For many of us, leaving failures in the past is an instinctual, preferred reaction. Daniel Lubetzky, CEO and Founder of KIND Snacks, suggests doing the opposite, however. While his company might seem like an overnight success (KIND bars seem to be everywhere all of a sudden!), it actually took Daniel two decades to build KIND into what it is today. Believe it or not, his entrepreneurial journey has been peppered with mistakes, all of which have taught him valuable lessons and led to his eventual success.
In his new book, Do the KIND Thing, he sums up the importance of holding your mistakes near and dear to your heart. He writes, “Trying to forget your mistakes is an error. Wear them proudly. Big failures hold better lessons than any success—as long as you’re in tune with yourself and open to learning from them.”
[Related: Watch Daniel on Office Hours Here]
So, how can you use your failures to propel you forward, both at work and in your personal life? Here are a few ideas:
1. Draw lessons from mistakes.
Let failures invigorate you with the knowledge that, once you know what you did wrong, you can now start doing it right. You’re halfway there. Errors will not only inform your future choices, but they’ll also keep you grounded and remind you that there’s always room to improve.
2. Keep a physical reminder of past failures.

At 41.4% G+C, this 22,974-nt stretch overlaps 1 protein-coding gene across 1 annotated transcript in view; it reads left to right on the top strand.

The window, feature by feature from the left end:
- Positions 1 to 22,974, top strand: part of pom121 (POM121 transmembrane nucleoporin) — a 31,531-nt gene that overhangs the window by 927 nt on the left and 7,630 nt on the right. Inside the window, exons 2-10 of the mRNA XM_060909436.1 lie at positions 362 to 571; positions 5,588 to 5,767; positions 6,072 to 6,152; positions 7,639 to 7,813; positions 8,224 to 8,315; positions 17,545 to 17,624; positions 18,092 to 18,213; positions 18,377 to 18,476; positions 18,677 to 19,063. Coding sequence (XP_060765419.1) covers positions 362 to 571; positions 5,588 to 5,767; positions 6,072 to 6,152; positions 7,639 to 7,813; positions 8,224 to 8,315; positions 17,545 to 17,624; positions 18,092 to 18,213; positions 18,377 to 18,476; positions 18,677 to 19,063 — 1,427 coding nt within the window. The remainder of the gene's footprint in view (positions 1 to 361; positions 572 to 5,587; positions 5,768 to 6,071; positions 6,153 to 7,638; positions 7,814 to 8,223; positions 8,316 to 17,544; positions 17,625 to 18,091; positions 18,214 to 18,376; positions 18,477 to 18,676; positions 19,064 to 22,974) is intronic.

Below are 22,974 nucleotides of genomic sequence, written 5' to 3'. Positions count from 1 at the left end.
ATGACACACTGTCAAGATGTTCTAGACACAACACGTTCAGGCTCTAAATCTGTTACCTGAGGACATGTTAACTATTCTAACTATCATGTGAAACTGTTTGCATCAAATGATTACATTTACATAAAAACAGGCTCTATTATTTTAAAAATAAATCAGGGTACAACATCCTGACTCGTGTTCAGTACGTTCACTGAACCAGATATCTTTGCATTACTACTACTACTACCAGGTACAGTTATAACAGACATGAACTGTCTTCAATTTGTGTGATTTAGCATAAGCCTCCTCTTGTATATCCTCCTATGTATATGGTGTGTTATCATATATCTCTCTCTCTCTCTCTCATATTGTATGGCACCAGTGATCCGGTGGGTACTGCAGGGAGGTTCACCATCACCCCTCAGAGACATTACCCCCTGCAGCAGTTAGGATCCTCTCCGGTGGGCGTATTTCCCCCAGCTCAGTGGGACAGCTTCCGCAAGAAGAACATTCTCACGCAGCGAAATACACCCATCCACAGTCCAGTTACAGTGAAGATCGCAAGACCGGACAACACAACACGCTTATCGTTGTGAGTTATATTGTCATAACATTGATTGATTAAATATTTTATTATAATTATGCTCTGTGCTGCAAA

While it’s easy to tuck away reminders of mistakes made, it’s more beneficial to keep them in plain sight. To this day, Daniel keeps products from failed ventures in his office. One specific product—a jar of Asian teriyaki spread—didn’t do well because he tried to expand the line too quickly, compromising quality, and breaking consumers’ trust in the process. This particular mistake informed KIND’s commitment to creating products made from wholesome ingredients that never fall short on quality or taste.
3. Talk to yourself.
When you’re experiencing failure, it might seem like you don’t have time to reflect on what went wrong and why. This, however, is the most important time to constructively criticize yourself. Ask yourself tough questions like: What went wrong? What lessons can I draw from those failures? Can I think more creatively about what’s possible? While it won’t be easy (and at times it might be painful), you’ll be glad you made time for real time introspection.
4. Look for failures in unlikely places.
When things are going well, it’s easy to think that you’re doing everything right, but that’s not always the case. It might just be that your success is hiding a weakness or deficiency, which will later reveal itself. That’s why it’s important to be attuned to your mistakes, and actively look for areas of improvement as you go.
5. Encourage those around you to share their mistakes.
At KIND, Daniel has encouraged risk-taking, which helps drive KIND’s pioneering work and innovation but can also result in ambitious initiatives that don’t quite hit the mark. But rather than hide their mistakes so as to appear invincible, team members are encouraged to publicly acknowledge and learn from them. This approach to open communication can be applied outside the workplace as well. We can all do a better job of voicing our shortcomings and helping our friends and family feel comfortable doing the same.
Get more advice from Daniel in his Office Hours video. Watch it now.
Photo: Life of Pix